The complaint (1) on its face (2) must contain enough factual matter (taken as true) (3) to raise a reasonable hope or expectation (4) that discovery will reveal relevant evidence of each element of a claim. “Asking for [such] plausible grounds to infer [the element of a claim] does not impose a probability requirement at the pleading stage; it simply calls for enough fact to raise a reasonable expectation that discovery will reveal [that the elements of the claim existed].” Lormand v. U.S. Unwired, Inc., 565 F.3d 228, 257 (5th Cir. 2009) (quoting Bell Atlantic Corp. v.

Twombly, 550 U.S. 544, 556, 127 S.Ct. 1955, 1965 (2007)).

         Applying the above case law, the Western District of Louisiana has stated:

Therefore, while the court is not to give the “assumption of truth” to conclusions, factual allegations remain so entitled. Once those factual allegations are identified, drawing on the court's judicial experience and common sense, the analysis is whether those facts, which need not be detailed or specific, allow “the court to draw the reasonable inference that the defendant is liable for the misconduct alleged.” [Ashcroft v. Iqbal, 556 U.S. 662, 678, 129 S.Ct. 1937, 1949 (2009)]; Twombly, 55[0] U.S. at 556. This analysis is not substantively different from that set forth in Lormand, supra, nor does this jurisprudence foreclose the option that discovery must be undertaken in order to raise relevant information to support an element of the claim. The standard, under the specific language of Fed.R.Civ.P. 8(a)(2), remains that the defendant be given adequate notice of the claim and the grounds upon which it is based. The standard is met by the “reasonable inference” the court must make that, with or without discovery, the facts set forth a plausible claim for relief under a particular theory of law provided that there is a “reasonable expectation” that “discovery will reveal relevant evidence of each element of the claim.” Lormand, 565 F.3d at 257; Twombly, 55[0] U.S. at 556.

Diamond Servs. Corp. v. Oceanografia, S.A. De C.V., No. 10-00177, 2011 WL 938785, at *3 (W.D. La. Feb. 9, 2011) (citation omitted).

         The Fifth Circuit further explained that all well-pleaded facts are taken as true and viewed in the light most favorable to the plaintiff. Thompson v. City of Waco, Tex., 764 F.3d 500, 502-03 (5th Cir. 2014). The task of the Court is not to decide if the plaintiff will eventually be successful, but to determine if a “legally cognizable claim” has been asserted.” Id. at 503.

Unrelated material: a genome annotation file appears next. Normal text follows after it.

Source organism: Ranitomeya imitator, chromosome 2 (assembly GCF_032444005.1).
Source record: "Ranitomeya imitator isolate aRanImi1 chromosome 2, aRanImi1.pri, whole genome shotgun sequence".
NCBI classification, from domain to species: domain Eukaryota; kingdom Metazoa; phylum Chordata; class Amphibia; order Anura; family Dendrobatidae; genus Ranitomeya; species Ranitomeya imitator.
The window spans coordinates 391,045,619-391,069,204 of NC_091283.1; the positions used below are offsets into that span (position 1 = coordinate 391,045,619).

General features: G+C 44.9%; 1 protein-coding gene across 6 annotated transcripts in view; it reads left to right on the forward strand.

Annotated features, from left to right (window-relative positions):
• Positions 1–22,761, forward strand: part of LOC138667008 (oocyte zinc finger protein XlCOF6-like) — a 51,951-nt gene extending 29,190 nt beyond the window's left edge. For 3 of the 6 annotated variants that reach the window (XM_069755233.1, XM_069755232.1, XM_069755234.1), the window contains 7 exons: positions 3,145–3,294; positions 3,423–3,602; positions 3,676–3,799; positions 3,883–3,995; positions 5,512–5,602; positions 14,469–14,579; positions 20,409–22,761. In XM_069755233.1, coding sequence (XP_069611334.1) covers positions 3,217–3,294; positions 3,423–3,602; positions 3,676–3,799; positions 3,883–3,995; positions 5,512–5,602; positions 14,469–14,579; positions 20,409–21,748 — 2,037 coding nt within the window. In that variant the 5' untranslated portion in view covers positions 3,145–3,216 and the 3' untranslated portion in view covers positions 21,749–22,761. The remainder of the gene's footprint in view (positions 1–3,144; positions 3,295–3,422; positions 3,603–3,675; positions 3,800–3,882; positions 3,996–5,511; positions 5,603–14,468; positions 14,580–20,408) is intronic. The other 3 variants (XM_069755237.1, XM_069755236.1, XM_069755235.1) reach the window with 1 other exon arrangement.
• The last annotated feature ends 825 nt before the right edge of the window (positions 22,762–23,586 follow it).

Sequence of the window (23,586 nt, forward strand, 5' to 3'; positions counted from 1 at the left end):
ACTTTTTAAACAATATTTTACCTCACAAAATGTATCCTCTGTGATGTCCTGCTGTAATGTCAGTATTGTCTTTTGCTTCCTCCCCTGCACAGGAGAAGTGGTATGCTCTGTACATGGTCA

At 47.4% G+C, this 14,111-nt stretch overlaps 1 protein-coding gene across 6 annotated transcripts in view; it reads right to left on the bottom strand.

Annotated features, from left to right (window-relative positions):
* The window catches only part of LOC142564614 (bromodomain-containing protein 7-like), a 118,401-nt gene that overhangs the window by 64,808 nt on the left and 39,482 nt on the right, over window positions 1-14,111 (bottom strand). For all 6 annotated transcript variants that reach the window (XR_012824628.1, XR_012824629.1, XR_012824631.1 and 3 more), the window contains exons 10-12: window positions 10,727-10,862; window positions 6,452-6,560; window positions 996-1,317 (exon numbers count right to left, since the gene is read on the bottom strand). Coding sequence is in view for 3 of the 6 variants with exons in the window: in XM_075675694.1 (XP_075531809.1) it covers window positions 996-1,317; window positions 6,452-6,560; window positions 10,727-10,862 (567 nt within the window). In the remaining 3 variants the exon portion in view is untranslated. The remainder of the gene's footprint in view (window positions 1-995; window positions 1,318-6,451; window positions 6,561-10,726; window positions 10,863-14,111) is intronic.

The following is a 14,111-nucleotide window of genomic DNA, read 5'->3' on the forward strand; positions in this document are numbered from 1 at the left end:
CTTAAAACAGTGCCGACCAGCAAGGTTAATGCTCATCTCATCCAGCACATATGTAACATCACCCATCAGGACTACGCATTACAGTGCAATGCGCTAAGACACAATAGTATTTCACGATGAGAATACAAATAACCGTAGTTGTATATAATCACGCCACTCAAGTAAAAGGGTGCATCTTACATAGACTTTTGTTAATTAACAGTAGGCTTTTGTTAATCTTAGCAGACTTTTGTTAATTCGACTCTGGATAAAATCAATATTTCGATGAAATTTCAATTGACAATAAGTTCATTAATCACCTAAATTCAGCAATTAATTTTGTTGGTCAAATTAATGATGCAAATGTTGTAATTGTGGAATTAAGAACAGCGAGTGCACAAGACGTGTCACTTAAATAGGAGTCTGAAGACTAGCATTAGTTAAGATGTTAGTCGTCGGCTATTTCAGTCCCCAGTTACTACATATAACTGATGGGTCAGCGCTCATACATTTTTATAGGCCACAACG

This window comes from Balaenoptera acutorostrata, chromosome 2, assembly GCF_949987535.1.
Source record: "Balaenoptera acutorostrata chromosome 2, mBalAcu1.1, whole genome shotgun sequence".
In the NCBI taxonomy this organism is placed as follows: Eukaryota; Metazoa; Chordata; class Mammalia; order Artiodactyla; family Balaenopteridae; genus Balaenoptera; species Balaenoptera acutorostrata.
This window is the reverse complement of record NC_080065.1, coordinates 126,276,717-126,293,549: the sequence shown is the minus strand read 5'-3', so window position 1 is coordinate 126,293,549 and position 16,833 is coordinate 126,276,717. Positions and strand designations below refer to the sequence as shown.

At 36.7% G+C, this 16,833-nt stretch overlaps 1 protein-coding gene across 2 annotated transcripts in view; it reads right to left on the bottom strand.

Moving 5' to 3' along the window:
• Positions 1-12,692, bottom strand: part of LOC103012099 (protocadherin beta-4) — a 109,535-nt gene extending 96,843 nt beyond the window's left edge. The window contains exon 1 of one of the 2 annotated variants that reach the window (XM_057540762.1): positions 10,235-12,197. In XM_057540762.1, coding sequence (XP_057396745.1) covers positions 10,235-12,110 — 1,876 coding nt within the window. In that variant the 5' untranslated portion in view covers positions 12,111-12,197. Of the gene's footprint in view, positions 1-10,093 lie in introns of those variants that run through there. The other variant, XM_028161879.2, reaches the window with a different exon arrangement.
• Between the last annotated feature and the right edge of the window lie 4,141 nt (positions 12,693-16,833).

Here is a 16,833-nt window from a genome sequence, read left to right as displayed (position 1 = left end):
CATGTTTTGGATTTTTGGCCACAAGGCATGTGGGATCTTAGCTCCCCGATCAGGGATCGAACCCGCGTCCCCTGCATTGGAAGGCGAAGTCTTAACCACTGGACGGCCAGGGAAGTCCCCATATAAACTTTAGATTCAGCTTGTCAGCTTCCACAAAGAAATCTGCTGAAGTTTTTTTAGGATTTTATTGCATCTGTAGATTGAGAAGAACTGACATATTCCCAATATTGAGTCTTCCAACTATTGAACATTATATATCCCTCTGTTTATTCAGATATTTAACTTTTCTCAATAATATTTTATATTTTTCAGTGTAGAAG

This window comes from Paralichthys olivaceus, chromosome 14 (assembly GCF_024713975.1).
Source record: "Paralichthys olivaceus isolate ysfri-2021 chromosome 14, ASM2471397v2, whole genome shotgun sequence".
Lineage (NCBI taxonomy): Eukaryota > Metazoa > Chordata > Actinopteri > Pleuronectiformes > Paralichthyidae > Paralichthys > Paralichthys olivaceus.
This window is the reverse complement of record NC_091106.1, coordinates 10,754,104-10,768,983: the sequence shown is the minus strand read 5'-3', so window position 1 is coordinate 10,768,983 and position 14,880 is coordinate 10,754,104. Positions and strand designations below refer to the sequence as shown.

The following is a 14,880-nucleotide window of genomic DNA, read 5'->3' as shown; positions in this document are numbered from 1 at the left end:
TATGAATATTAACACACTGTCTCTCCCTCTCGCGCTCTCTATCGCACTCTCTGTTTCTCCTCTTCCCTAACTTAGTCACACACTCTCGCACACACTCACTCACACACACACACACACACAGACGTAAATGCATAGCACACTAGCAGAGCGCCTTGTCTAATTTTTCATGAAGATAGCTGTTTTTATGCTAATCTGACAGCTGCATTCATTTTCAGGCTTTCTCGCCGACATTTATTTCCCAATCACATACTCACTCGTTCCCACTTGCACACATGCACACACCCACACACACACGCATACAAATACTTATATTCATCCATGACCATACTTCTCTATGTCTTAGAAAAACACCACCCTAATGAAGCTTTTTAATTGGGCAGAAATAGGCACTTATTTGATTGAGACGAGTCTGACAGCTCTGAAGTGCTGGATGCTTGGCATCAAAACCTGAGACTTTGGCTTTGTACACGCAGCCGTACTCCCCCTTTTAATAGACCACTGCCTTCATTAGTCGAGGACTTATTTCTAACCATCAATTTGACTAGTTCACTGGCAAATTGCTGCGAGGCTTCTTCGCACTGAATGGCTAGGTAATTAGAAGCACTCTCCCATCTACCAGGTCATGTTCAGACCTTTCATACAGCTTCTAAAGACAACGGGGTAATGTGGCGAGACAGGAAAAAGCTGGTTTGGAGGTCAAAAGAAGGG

III. Parties' Arguments

         A. Defendant's Argument

         Defendant makes two primary arguments as to why Plaintiff's claim under La. R.S. § 23:631, et seq. should be dismissed. First, Defendant argues that the statutory language of Section 23:631 demonstrates that it does not apply under these factual circumstances. (Doc. 5-1 at 3-4.) Second, Defendant claims that the decisions interpreting Sections 23:631 and 23:632 also support dismissal of Plaintiff's claims. (Id. at 4-7.)

         Defendant's first argument is that the statutory language of La. R.S. §§ 23:631 and 23:632 does not support Plaintiff's claim. Citing Gros v. LeBlanc, 304 So.2d 49, 51 (La.App. 1 Cir. 1974), Defendant argues that, because Sections 23:631 and 23:632 are penal in nature, they should be strictly construed. (Doc. 5-1 at 3.) Further, Defendant contends that the plain language of Section 23:631 only obligates an employer, upon termination of an employee, to pay the employee the wages that have previously been earned through his termination date. (Id. at 4.) Defendant specifically emphasizes that, in Section 23:631, the employer is only required “to pay the amount then due under the terms of employment.” (Id. at 3.) Finally, Defendant states that Section 23:632 only obligates an employer to pay penalties and attorney's fees if the employer fails to comply Section 23:631. (Id. at 4.)

         Defendant's second argument, that the case law interpreting Sections 23:631 and 23:632 does not support Plaintiff's argument, centers on four cases. First, Defendant cites the Louisiana Supreme Court in Boudreaux v. Hamilton Medical Group, Inc., 644 So.2d 619 (La. 1994). (Doc. 5-1 at 4.) Defendant points to Boudreaux for the definition of “terms of employment” in Section 23:631, specifically, (1) that “terms of employment” should be defined as ...